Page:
The excellent Alex Woolf suggested that I take part in the ‘Next Big Thing’ writer meme, and I thought it would be a good way to open my new blog, in which I shall attempt to write properly author-ish things, instead of my usual stream of consciousness rubbish. The idea is for writers to talk a little about their next project. So, here goes…
What is the title of your next book?
The Diamond Thief. The story is set in Victorian England and follows the exploits of 16-year-old circus performer and jewel thief, Rémy Brunel. Brought to London from France to steal a famous diamond on behalf of her evil circus master, Rémy finds herself pitted against a young detective called Thaddeus Rec, who is determined to save the diamond. Together they are drawn into a dastardly plot that takes them into the heart of the city’s criminal world. It’s a children’s book for ages of around 9-12, and is my first ‘proper’ novel. Previously I’d published a few non-fiction titles.
Where did the idea for the book come from?
I always find it hard to pinpoint how ideas start. The Diamond Thief had quite a convoluted evolution – I love the steampunk genre and I wanted to write something within it. My original idea for the main character, Rémy, was actually as part of an adult science fiction novel set in a far-future London, on an Earth that had been abandoned by the quickly-advancing colonies she had established in space. Technological disaster had then resulted in a strange mish-mash of pre-industrial, just-industrial and far-future technologies existing side-by-side. I still love that setting and I will use it for something else one day, but somehow, when I thought of her as a younger character, Rémy morphed into a French circus urchin visiting Victorian London.
What genre does your book fall under?
It’s got a strong steampunk element to it, and it’s quite fantastical. There’s a lot of action, and perhaps a little bit of romance, too…
What actors would you choose to play your characters in a movie rendition?
Ooh, good question. Maisie Williams, who plays Arya Stark in Game of Thrones, would probably make a very good Rémy – although she may still be a year or two too young. I’m really not sure about Thaddeus. While I was writing the book, Kew Steam Museum had a steampunk exhibition, and when I went to see it there were a group of teenagers dressed in full-on steampunk gear. One of them was so close to my idea of Thaddeus that I took a picture, and now that’s the only face I have in my head for him! Claudette, Rémy’s older, fortune-telling friend, has always been an actress called Lucy Brown in my head, and her daughter Ameilie would have to be little Pixie Davies, who recently made her screen debut in BBC1’s The Secret of Crickley Hall.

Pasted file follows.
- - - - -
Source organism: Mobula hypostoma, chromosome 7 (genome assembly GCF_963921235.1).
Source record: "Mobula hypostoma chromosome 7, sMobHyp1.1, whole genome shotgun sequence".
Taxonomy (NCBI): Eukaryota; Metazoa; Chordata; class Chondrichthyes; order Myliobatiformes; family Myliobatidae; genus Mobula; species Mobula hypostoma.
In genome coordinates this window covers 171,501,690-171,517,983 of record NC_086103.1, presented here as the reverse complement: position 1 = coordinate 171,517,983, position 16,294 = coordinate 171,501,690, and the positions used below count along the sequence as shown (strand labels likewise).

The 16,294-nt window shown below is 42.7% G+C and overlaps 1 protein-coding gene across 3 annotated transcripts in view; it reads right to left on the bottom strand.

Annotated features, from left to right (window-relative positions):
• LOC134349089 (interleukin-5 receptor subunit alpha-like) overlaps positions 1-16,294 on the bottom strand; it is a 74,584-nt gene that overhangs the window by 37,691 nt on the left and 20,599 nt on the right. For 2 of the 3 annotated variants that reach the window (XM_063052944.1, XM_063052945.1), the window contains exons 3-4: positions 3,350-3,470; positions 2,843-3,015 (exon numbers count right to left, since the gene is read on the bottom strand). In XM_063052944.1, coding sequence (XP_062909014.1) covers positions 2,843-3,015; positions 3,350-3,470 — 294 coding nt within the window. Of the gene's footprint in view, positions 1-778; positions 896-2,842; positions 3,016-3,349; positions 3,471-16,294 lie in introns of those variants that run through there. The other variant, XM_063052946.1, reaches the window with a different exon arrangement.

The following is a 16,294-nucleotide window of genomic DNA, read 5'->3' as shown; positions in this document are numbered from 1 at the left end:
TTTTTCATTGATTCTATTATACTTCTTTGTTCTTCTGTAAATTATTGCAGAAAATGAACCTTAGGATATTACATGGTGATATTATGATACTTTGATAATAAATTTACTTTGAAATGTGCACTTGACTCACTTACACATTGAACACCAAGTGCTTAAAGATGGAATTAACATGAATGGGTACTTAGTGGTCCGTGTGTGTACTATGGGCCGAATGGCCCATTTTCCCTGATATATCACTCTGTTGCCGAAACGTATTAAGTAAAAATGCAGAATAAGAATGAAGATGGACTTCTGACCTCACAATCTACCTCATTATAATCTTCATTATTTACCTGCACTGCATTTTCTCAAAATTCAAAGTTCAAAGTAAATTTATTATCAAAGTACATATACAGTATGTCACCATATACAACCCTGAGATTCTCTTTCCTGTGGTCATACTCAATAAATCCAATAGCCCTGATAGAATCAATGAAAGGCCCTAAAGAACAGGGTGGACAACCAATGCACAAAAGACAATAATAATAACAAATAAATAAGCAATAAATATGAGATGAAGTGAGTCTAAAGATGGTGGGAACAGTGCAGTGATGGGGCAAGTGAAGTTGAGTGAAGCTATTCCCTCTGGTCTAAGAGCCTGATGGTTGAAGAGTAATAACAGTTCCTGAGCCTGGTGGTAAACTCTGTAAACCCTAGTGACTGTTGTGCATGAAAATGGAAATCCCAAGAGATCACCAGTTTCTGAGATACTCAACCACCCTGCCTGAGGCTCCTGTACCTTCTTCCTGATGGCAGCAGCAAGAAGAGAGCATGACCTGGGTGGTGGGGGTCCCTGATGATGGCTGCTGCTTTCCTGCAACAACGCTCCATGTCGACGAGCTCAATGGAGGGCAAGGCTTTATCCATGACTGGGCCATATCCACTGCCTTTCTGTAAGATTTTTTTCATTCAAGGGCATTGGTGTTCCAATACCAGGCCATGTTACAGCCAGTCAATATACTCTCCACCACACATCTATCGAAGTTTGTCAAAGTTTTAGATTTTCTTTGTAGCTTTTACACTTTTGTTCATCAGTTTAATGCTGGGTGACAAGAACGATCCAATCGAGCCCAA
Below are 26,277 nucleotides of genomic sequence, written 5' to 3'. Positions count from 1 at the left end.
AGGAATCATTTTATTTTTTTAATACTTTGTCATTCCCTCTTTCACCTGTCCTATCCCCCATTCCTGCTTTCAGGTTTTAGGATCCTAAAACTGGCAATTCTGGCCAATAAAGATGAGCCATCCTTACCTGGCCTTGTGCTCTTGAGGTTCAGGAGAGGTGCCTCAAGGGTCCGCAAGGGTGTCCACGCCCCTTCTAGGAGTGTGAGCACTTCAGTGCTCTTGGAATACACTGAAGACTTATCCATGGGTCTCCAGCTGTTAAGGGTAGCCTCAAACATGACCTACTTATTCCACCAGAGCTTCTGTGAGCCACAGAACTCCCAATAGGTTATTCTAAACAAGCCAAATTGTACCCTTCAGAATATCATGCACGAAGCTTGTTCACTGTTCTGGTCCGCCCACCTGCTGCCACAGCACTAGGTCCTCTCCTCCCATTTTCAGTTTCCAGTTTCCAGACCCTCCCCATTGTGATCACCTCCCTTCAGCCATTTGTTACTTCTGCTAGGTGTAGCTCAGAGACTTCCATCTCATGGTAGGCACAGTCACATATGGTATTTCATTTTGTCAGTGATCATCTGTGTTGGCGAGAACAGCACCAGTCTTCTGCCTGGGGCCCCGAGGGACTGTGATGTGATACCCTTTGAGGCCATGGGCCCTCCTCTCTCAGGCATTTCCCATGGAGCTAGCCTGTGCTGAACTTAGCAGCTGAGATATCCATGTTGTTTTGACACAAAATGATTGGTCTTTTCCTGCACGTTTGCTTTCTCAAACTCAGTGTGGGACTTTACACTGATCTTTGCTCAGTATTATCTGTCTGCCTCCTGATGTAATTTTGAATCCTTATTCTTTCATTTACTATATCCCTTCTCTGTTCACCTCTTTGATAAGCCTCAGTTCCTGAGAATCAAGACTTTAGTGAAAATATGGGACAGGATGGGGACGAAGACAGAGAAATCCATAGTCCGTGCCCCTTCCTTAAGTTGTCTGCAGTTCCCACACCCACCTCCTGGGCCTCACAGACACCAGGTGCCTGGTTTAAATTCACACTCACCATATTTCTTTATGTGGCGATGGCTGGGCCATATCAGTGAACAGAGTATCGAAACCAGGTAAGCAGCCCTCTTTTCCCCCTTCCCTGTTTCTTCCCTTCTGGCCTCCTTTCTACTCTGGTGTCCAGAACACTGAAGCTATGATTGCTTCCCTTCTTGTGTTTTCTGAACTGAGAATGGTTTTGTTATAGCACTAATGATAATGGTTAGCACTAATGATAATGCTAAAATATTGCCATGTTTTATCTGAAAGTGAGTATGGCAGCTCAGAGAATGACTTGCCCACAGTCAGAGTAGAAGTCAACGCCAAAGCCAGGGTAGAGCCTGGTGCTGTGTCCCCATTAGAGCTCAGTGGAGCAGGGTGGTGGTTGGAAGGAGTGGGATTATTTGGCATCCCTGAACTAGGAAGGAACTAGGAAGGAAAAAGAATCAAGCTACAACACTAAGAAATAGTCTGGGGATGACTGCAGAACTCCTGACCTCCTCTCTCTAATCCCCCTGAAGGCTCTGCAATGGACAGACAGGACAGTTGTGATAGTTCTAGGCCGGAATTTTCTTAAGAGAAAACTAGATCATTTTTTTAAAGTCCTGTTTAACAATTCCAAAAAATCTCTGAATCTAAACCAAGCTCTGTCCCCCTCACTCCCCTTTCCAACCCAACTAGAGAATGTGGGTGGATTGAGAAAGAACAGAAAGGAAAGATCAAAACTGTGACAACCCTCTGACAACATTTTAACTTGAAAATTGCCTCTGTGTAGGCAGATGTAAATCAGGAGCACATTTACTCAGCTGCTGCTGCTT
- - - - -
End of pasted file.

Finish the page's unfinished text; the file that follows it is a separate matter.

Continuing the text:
What is the one-sentence synopsis for your book?
Um… Imagine Enid Blyton’s ‘circus’ series meets Sherlock Holmes, with a little Jules Verne mixed in.
Will your book be self-published or are you represented by an agency?
How long did it take you to write the first draft?
Eleven weeks. It was actually first written for a wonderful company called Fiction Express. They publish choose-your-own adventure ebooks, where each chapter has questions at the end so that the readers can vote on the direction of the plot. They are now concentrating on producing brilliant interactive e-fiction for schools – it’s an excellent way of getting children to have fun with reading.
What other books in the same genre would you compare yours with?
I deliberately try to make my books as little like others as possible, and try not to read novels that I think may be very similar for that reason, though I’m sure just by osmosis there are things that people reading it would say are comparable to other stories. But perhaps Marcus Sedgwick’s The Dark Flight Down, just in terms of tone.
Who or what inspired you to write this book?
The development of the book as a whole, and specifically the tone, was very closely tied into the development of the main character, Rémy Brunel. I’ve been fascinated by Victorian women for a long time. For all it was a society built on restriction and restraint, there were some extraordinary women who managed to carve out phenomenal spaces for themselves, in a way that few of us do even today. I have a collection of female correspondence and also of books written by female travellers from around the time The Diamond Thief is set. My favourite of these accounts are by Isabella Bird, a pint-sized, rotund spinster who travelled all over the world, alone, to places like Hawaii, India, Tibet, Japan and China. One of her most famous trips was riding 800 miles through the Rocky Mountains. On her own! Through places with no tracks, let alone roads! I wouldn’t do that now, forget about then. When she finally agreed to marry her long-term suitor, it was on the tacit understand that she would still be allowed to do whatever travelling she liked – without him. When she died, in her sixties, she was in the middle of planning another trip to India. It was the independent adventurousness and indomitable spirit of women like her that inspired the character of Rémy.
What else about your book might pique the readers’ interest?
It’s a very London-centric book, and a lot of the places I mention in still exist, such as Limehouse basin and The Grapes pub. When I was writing it as an ebook, I used to take walks around the east end and tweet pictures of where I was and where Rémy had been. I think, when it comes out in February, I will do the same here, on my blog.
And that’s it! Thanks for reading. I now encourage you to follow the link to Stewart Ross’s Next Big Thing, which will be updated on the 19 December.